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** Jonathan Ross was by far the most talkative panellist after becoming a regular, but this didn't stop him from cursing out David Gower for talking over his clues during "The Name Game" in the Series 12 episode with TheSwearJar, Audley Harrison, and Fiona Allen. He likened Gower's comments to his childhood Christmases when his grandfather would talk all the way through the Christmas Day film on television. Nick Hancock fired back, "And now it's ''you!''"


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** In the 2006 World Cup special, Ian Wright scoffed at Boris Becker and Steffen Freund's indignation over Budweiser being declared the official beer of that year's FIFA World Cup instead of a local German beer, and said that the Germans had sold out to foreigners. Sean Lock countered by telling Ian that he was looking forward to seeing Arsenal playing in the Emirates Stadium during the following season.
15th Jun '16 3:15:42 PM mlsmithca
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Gower and Lineker both left after fifteen series in May 2003 to focus on their careers as commentators/pundits, and were replaced by cricketer Phil Tufnell and goalkeeper David Seaman. Seaman only stayed for two series before being replaced by his former Arsenal teammate Ian Wright, while Tufnell left after another series and was replaced by German tennis star Boris Becker. Hancock was replaced as presenter by standup comic Creator/LeeMack at the same time Tufnell left, and finally Ross left after another series and was replaced for two specials by comedian Sean Lock. This frantic revolving door of personnel and the gradual shift in tone of ''Series/AQuestionOfSport'' (of which ''They Think It's All Over'' was conceived as a more irreverent version) from serious game show to light-hearted comedy contributed to the series' cancellation in 2006.

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Gower and Lineker both left after fifteen series in May 2003 to focus on their careers as commentators/pundits, and were replaced by cricketer Phil Tufnell and goalkeeper David Seaman. Seaman only stayed for two series before being replaced by his former Arsenal teammate Ian Wright, while Tufnell left after another series to focus on his broadcasting career and was replaced by German tennis star Boris Becker. Hancock was replaced as presenter by standup comic Creator/LeeMack at the same time Tufnell left, and finally Ross left after another series and was replaced for two specials by comedian Sean Lock. This frantic revolving door of personnel and the gradual shift in tone of ''Series/AQuestionOfSport'' (of which ''They Think It's All Over'' was conceived as a more irreverent version) from serious game show to light-hearted comedy contributed to the series' cancellation in 2006.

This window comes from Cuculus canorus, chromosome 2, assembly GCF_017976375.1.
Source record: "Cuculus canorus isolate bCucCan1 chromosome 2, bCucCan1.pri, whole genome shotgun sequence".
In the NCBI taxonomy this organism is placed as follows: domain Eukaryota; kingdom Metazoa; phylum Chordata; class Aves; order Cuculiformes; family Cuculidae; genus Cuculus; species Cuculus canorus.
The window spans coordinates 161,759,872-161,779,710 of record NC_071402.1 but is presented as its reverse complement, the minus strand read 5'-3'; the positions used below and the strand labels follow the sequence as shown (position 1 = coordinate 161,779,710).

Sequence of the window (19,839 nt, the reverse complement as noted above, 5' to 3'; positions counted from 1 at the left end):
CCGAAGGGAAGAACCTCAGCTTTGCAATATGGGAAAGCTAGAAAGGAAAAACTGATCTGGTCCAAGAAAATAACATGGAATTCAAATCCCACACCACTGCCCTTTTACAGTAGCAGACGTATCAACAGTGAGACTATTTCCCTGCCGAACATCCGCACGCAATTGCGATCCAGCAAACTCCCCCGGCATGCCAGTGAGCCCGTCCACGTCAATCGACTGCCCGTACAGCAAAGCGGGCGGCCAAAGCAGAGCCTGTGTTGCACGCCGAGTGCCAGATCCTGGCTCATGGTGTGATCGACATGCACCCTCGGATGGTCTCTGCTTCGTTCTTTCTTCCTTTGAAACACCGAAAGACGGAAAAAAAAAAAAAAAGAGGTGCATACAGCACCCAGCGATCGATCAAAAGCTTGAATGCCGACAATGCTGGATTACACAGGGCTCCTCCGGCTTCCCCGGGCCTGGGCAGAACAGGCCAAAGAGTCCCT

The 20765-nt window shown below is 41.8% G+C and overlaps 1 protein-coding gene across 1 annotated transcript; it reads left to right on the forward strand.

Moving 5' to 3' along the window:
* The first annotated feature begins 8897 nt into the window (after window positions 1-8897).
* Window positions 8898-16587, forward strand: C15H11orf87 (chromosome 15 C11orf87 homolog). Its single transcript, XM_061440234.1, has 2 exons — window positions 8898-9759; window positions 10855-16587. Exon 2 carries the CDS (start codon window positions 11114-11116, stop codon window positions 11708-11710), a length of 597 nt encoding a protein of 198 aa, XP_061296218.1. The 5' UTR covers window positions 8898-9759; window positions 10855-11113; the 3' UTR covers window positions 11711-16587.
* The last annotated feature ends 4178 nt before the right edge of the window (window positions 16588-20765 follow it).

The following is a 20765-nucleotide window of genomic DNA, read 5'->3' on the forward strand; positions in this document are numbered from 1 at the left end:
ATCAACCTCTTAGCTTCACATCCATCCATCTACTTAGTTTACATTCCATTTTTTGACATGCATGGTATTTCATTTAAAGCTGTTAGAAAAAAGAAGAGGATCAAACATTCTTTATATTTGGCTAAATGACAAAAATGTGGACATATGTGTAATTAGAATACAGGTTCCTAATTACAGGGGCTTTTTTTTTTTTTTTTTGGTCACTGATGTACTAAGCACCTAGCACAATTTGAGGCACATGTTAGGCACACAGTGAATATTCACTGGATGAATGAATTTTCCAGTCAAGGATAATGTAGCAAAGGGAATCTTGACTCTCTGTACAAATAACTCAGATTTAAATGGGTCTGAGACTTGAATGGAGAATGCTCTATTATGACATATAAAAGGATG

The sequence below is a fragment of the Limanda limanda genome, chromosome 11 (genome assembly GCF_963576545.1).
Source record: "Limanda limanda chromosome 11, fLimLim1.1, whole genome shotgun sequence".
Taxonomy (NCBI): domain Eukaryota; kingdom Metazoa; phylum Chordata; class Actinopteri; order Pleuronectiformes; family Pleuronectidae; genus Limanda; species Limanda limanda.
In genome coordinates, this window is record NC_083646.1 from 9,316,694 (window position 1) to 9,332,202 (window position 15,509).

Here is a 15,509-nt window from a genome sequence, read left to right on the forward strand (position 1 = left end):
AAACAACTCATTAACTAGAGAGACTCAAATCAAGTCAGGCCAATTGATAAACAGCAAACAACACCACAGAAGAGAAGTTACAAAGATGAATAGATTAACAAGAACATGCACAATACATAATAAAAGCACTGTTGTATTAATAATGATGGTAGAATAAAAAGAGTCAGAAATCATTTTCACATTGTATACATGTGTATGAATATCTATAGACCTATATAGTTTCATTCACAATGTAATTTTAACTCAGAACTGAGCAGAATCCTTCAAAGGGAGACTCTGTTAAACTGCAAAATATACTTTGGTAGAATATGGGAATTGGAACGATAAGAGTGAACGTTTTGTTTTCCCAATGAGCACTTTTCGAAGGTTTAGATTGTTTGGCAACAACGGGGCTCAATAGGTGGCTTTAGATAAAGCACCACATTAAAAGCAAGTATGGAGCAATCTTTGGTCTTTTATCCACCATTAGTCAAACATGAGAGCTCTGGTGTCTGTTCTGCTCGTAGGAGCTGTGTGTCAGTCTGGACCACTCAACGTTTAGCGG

* ThePointsMeanNothing: David Gower certainly thought so, as he had a much more casual attitude toward the competitive side of the show for most of his appearances than Gary Lineker, to the point of blithely admitting that he neither knew nor cared about the answers to some questions - which, as Lee Hurst and especially Jonathan Ross were poor clue givers during "The Name Game", resulting in Gary winning more episodes than David, was probably just as well. By contrast, Gary and especially Rory [=McGrath=] placed so much emphasis on winning that they frequently resorted to cheating; as detailed under CheatersNeverProsper, this backfired on many occasions, so that David won almost as often through Gary's disqualification as he did through his team's own merits. The team captains from Series 16 onwards took the competitive aspect more seriously.

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* ThePointsMeanNothing: David Gower certainly thought so, as he had a much more casual attitude toward the competitive side of the show for most of his appearances than Gary Lineker, to the point of blithely admitting that he neither knew nor cared about the answers to some questions - which, as Lee Hurst and especially Jonathan Ross were poor clue givers during "The Name Game", resulting in Gary winning more episodes than David, was probably just as well. By contrast, Gary and especially Rory [=McGrath=] placed so much emphasis on winning that they frequently resorted to cheating; as detailed under CheatersNeverProsper, [[CheatersNeverProsper this backfired on many occasions, occasions]], so that David won almost as often through Gary's disqualification as he did through his team's own merits. The team captains from Series 16 onwards took the competitive aspect more seriously.